GraphQL Security: Automated Security Testing of GraphQL Backed Applications

Adam Baldwin
Adam Baldwin
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Adam Baldwin

Adam Baldwin

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Working with the latest tech is fun. It’s fresh and exciting. As developers we feel invigorated by being on the bleeding edge. Consider us thrill seekers.

Thrills, however, shouldn’t come from 2am alerts resulting in the binge triaging of production security bugs found in that latest tech stack. Perhaps it’s the reason you’re here. Perhaps you believe, like we do, that bugs are best squashed before deploying to prod. 

StackHawk was built to help developers ship secure applications. Existing security testing tools do not work well with modern development paradigms. We’ve built functionality to ensure that modern developers can run security tests simply, including CI integrations, scanning REST API backed applications, and more. 

As we work to cover the modern application stack, we were well aware of the black hole for GraphQL security testing. We just released GraphQL scanning support to ensure that you can ship secure GraphQL APIs.

But before we jump into the specifics of the solution and follow up with a demo, let’s do a quick overview of the GraphQL specification. This is a unique space with an interesting set of challenges. 

If you’re already well versed in GraphQL and the potential challenges posed by its current state of scan-ability, please feel free to skip ahead to How it Works for a demo and walkthrough. 

If you enjoy a little flavor and some additional back story then I welcome you to join me on a brief detour.

Do you even Graph(QL)?

Now unless your tech stack has been in a quarantine with the rest of us, you’ve probably seen GraphQL implementations in the wild. If your business is inline with, or already one of the 3,026 star adopters reported in the GraphQL Landscape, then you’re probably already building and deploying a GraphQL API in production today. 

Again, being at the forefront of change is always an exciting adventure, but have you taken time to ask yourself…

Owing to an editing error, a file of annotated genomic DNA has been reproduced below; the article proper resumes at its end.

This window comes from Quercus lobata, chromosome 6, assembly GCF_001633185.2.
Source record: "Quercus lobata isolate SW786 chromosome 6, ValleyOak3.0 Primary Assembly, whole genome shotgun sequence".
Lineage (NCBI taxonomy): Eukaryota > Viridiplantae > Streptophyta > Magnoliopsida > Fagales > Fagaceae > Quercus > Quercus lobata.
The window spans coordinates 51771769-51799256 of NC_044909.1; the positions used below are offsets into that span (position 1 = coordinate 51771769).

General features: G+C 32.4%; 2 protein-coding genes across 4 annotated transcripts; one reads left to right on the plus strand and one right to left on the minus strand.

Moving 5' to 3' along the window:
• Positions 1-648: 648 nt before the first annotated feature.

How secure is my GraphQL API?

If we take a look at some of the numbers, such as the GraphQL statistics report for Drupal customers or this survey on the most exciting API technologies, we get a sense of how this new specification continues gaining traction. 

A rising popularity of any new technology typically results in a rise in broken implementations. Considering most of these apps are likely to lack proper testing we suddenly have some serious concerns.

While our craft remains the same despite new paradigms, the way in which we express ourselves through our systems will naturally have to be adjusted. This change presents a potential breeding ground for unchecked vulnerabilities on new and existing web apps. 

At StackHawk, we believe it is important to simplify and automate security testing for your applications.

So… it’s like, graphs and stuff, right?

Indeed. The specification on the surface defines an outline for representing and interfacing with your data… as a graph and stuff.

At its core GraphQL works on the principle that data is interconnected and can be effectively represented as vertices on a graph. Most of us will be aware that this means two or more pairs of connected vertices, having one or more edges which may or may not come together to form forests, trees and leaves in a directed, acyclical or cyclical fashion, etc, ad infinitum recursively, and on and on.

This is all just to say that the designers of GraphQL have brilliantly outlined the capacity for engineers to represent data in pretty much any complex structure desired (or maybe not desired). Anything goes as long as the implementation is within the confines of the specification and meets a few key criteria.